For more information, read the press release.
Changes to the Packages Collection in March  (top)
At the end of March 2005, there were 5377 packages in the Packages
Collection, up from 5331 the previous month, a rise of 46, with many
notable updates, as usual. The Package of the Month award went to
audio/amarok being a
New pkgsrc tools framework  (top)
Johnny C. Lam has committed the new pkgsrc tools framework, which is now the default in pkgsrc, based on the presentation The New Tools Framework given at pkgsrcCon '05.
Cross-building pkgsrc  (top)
Krister Walfridsson has imported his pkgsrc cross-building support into pkgsrc. This work was originally introduced and presented at EuroBSDCon 2004 and consists of a system running a full NetBSD userland with CPU emulation, trapping known cpu instructions, system calls and esp. exec(3)ing known native binaries (ls, crosscompiling cc/gcc) to speed things up a lot.
New pkgsrc-2005Q2 branch  (top)
After a long freeze on the pkgsrc CVS repository, the NetBSD Packages Team cut the pkgsrc-2005Q2 branch, obsoleting pkgsrc-2005Q1 as the currently maintained and stable pkgsrc branch. Many thanks go to the pkgsrc release engineering team, who continue to do a job performing security pullups and maintaining the stable branches.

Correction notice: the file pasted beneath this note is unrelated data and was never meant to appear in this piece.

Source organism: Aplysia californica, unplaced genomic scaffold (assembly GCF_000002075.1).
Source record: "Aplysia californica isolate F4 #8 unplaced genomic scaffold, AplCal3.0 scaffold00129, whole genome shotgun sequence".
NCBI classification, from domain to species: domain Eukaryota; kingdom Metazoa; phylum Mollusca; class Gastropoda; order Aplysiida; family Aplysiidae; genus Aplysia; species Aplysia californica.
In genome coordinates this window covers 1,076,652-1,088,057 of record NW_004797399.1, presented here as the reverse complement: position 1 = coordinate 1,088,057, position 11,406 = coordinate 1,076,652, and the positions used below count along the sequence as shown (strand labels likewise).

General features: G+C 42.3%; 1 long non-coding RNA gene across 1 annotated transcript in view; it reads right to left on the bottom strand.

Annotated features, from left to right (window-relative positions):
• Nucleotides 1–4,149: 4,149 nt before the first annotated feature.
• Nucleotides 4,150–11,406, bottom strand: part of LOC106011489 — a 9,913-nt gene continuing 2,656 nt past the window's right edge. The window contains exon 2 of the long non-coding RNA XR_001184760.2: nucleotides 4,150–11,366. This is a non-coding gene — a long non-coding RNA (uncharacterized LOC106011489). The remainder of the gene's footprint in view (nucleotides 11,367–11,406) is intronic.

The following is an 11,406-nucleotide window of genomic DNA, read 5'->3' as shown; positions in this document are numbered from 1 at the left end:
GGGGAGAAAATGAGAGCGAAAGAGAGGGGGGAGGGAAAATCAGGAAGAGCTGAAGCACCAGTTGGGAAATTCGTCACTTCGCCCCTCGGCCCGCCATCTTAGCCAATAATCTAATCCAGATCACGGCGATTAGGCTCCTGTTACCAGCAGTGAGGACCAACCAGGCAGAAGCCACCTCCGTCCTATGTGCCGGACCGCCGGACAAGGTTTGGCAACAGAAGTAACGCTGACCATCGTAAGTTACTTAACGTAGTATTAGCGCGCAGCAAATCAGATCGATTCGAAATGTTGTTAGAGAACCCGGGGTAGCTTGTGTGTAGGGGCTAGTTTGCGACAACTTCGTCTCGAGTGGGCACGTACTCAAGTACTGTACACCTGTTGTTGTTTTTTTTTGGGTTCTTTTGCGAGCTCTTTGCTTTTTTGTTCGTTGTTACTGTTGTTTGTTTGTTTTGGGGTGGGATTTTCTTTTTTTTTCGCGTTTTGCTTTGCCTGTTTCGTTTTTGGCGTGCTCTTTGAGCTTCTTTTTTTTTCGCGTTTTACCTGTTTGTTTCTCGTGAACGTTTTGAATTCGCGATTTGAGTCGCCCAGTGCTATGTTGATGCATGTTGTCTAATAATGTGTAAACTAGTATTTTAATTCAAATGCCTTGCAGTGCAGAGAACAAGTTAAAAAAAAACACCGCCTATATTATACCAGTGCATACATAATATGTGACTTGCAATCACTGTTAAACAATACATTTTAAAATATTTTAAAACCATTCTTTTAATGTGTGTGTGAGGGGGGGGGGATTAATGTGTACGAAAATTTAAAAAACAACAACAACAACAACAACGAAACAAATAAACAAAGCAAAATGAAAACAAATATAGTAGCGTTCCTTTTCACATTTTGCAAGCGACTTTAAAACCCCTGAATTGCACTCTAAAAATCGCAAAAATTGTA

Binary packages for 2005Q2  (top)
The first bulk-builds from the new stable pkgsrc branch “2005Q2” have been completed, and the resulting binary packages for NetBSD 2.0 have been uploaded to the ftp server for the following platforms: algor, alpha, amigappc, arc, bebox, cobalt, evbppc, hpcmips, i386, macppc, mipsel, mvmeppc, ofppc, playstation2, pmax, pmppc, powerpc, prep and sandpoint.
Note that packages built from NetBSD 2.0 can be installed and used without any problems under NetBSD 2.0.2. Other bulk-builds are still running, and the resulting binary packages will be uploaded as soon as they finish.
Please also note that packages that are found vulnerable will be kept
available, but moved from the
“All” subdirectory into the
“vulnerable” subdirectory. In order to easily install even
those packages (which, after careful evaluation of the security issue at
hand, may be acceptable under certain circumstances
to fulfill prerequisites), make sure to include both subdirectories in
PKG_PATH environment variable.
Due to the large number of supported platforms, this status report will only point out the very significant changes to some of the ports. For a full list of port-specific changes, please refer to http://www.NetBSD.org/changes/changes-3.0.html#port_specific.
evbarm: Support for Arcom Viper board committed  (top)
Antti Kantee has written and committed support for the Arcom Viper PXA255-based single board computer.
hp700: boot-from-disk / installation tools  (top)
Booting from disk now works (via a work-around for the underlying memory corruption bug). Release builds now include a sysinst-based installation LIF image.
sparc64: X support complete  (top)
X is now fully supported on sparc64. The current tree contains working support for cgsix (sbus) framebuffers, ffb/afb (UPA) framebuffers and ATI based (pci) vga chipsets. This code has been (or will be) pulled up to the 3.0 branch in time for the upcoming 3.0 release.